An article that appeared in the Press Democrat in mid-September reported on the Futurewell Summit held at the Stemple Creek Ranch in West Marin. There were two primary messages that came from the summit: that consumers need to connect with farmers and source their food locally and that there needs to be more programming that brings healthy food directly from the farmer to areas that are underserved and considered “food deserts”. Through our community farmers markets, on-farm food stands and sourcing of locally grown products to our area grocery stores and restaurants, Sonoma County has been a mecca for this added value and direct touch producer to consumer food chain. This effort combined with our focus on organically grown products and support of sustainable farming practices has made our region the poster child for local food sourcing and earth-friendly crop production.
The local relation between our industry and our community is enhanced with our open farm layouts and our farmers’ passion to tell their stories about farm life and generational farming to any visitor, invited onto the farm or not. Our farms provide an amazing scenic backdrop along the roadways while serving as outdoor classrooms for road travelers. How many kids drive by a local dairy on their way to school and make it their daily routine to count the number of cows in the field or to marvel at the newborn calves in the calf pen? Our farmers love to share.
Unfortunately, the tradition of sharing our farms and ranches with the community is being threatened.
No longer is the primary purpose for perimeter fencing about keeping animals in – it’s much more about keeping the trespassers out. Activists and critics (and they are not just animal activists) believe it is their right to trespass onto our farms, vineyards and ranches to prove that the landowner or operator is doing something horrendous that threatens human or animal safety. It is interesting that, because farmers want to share their good work in food production, they are targeted. Think about it – for decades almost all other industries have guard shacks, razor wire and closed campuses that prevent uninvited guests from gaining access to their facilities. Our farmers have known they have nothing to hide and until recently have had no need to take draconian measures to lock down their farms and ranches. But with the concern for human and animal safety that has been forced upon farmers by the rash of theft and trespassing we have recently experienced in our county, agriculturalists have had to make protecting their property, families, workers and their rights a priority.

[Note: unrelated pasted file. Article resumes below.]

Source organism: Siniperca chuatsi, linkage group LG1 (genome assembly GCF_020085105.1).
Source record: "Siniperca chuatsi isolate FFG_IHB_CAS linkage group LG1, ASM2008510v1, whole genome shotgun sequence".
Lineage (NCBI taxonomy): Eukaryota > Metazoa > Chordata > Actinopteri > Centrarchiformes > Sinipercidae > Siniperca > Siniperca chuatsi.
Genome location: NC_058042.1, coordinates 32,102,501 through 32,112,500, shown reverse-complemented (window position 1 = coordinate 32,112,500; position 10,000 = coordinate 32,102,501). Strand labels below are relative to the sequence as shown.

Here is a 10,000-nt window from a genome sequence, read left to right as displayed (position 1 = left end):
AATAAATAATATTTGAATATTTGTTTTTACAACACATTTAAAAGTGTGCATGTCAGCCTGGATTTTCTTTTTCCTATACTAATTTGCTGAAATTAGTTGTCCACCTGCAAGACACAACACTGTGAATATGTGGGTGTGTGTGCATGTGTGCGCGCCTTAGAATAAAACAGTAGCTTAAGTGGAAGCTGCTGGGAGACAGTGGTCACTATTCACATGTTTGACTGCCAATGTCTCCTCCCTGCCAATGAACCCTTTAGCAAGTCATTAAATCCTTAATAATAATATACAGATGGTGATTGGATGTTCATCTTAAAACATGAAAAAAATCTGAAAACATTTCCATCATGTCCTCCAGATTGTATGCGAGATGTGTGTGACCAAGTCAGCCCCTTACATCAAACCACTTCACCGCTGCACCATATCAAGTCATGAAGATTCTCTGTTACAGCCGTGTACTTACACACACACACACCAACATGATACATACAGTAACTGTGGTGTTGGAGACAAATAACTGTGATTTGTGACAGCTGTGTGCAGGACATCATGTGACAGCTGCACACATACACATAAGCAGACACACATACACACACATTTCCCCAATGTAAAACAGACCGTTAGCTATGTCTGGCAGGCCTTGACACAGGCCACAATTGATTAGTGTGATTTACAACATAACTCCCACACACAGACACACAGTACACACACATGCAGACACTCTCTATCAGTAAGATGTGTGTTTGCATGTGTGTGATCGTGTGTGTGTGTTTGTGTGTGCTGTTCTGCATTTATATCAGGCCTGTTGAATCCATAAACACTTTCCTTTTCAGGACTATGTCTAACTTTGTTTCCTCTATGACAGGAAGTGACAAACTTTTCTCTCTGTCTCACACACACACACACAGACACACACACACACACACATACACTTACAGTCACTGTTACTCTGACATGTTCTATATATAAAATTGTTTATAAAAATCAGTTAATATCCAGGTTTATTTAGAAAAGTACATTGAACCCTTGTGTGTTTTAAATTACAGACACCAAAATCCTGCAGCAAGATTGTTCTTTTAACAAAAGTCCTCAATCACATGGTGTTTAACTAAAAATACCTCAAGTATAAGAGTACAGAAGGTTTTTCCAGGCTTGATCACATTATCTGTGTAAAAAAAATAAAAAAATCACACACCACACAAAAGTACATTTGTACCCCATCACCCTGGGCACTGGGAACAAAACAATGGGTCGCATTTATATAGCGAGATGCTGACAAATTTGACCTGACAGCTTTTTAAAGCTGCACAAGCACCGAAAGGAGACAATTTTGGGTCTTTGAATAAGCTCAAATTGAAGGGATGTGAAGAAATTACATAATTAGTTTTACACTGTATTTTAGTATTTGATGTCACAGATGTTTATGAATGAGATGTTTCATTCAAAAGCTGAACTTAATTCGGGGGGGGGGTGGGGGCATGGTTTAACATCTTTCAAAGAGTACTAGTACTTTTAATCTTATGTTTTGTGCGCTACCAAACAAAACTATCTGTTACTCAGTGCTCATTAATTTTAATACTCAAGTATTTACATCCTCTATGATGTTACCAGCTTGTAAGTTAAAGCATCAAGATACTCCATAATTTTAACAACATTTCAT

It saddens me that at our “Beyond the Fence Line” seminar on October 29th we are dedicating a good portion of our educational programming on hardening our members’ facilities. It is too bad that in these times of financial challenges, resources are being spent on impermeable fences, security cameras and locking gates. Over the last few years, all that farmers hold dear has been threatened by a small percentage of the population who believe breaking the law is their best method for broadcasting their beliefs. If their messages were spawned from facts and unbiased data maybe they would get support for their cause through the legal channels of communication and information sharing. But instead they resort to breaking the law and threatening people.
Working with our local Sheriff’s department, the SCFB will spend time before the Beyond the Fence Line seminar touring a vineyard and three animal farms videotaping conversations between local farmers and law enforcement about best management practices, facility improvements and signage that will keep the bad apples out and protect our farms. We will share these videos with attendees at the seminar to help FB members prepare themselves for what seems to be inevitable attacks from activists and naysayers who believe the wrong way to advocate their platform is the only way they can succeed.
The good news? Farmers always have a great story to tell. Through organized tours, social media, farmers markets, and events like Ag Days, they will continue to share the good news with diverse consumers and our local community.